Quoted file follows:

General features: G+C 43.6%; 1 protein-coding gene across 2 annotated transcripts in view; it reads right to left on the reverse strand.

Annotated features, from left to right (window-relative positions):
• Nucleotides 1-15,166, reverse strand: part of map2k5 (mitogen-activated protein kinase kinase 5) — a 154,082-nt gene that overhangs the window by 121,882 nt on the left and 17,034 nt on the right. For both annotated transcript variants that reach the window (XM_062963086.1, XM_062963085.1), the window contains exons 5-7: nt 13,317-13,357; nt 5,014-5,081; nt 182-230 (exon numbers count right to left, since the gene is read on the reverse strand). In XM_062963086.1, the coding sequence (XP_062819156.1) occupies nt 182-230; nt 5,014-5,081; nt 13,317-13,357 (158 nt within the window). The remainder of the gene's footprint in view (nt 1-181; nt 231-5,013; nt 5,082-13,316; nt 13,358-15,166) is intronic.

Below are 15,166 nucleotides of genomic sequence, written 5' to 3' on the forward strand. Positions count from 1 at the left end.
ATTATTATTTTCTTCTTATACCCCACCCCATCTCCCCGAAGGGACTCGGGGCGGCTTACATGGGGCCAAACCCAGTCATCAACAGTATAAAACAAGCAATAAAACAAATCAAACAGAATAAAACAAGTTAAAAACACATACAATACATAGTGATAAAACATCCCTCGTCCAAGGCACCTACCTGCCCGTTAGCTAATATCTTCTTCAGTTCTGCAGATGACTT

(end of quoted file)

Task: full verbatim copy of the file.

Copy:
General features: G+C 43.6%; 1 protein-coding gene across 2 annotated transcripts in view; it reads right to left on the reverse strand.

Annotated features, from left to right (window-relative positions):
• Nucleotides 1-15,166, reverse strand: part of map2k5 (mitogen-activated protein kinase kinase 5) — a 154,082-nt gene that overhangs the window by 121,882 nt on the left and 17,034 nt on the right. For both annotated transcript variants that reach the window (XM_062963086.1, XM_062963085.1), the window contains exons 5-7: nt 13,317-13,357; nt 5,014-5,081; nt 182-230 (exon numbers count right to left, since the gene is read on the reverse strand). In XM_062963086.1, the coding sequence (XP_062819156.1) occupies nt 182-230; nt 5,014-5,081; nt 13,317-13,357 (158 nt within the window). The remainder of the gene's footprint in view (nt 1-181; nt 231-5,013; nt 5,082-13,316; nt 13,358-15,166) is intronic.

Below are 15,166 nucleotides of genomic sequence, written 5' to 3' on the forward strand. Positions count from 1 at the left end.
ATTATTATTTTCTTCTTATACCCCACCCCATCTCCCCGAAGGGACTCGGGGCGGCTTACATGGGGCCAAACCCAGTCATCAACAGTATAAAACAAGCAATAAAACAAATCAAACAGAATAAAACAAGTTAAAAACACATACAATACATAGTGATAAAACATCCCTCGTCCAAGGCACCTACCTGCCCGTTAGCTAATATCTTCTTCAGTTCTGCAGATGACTT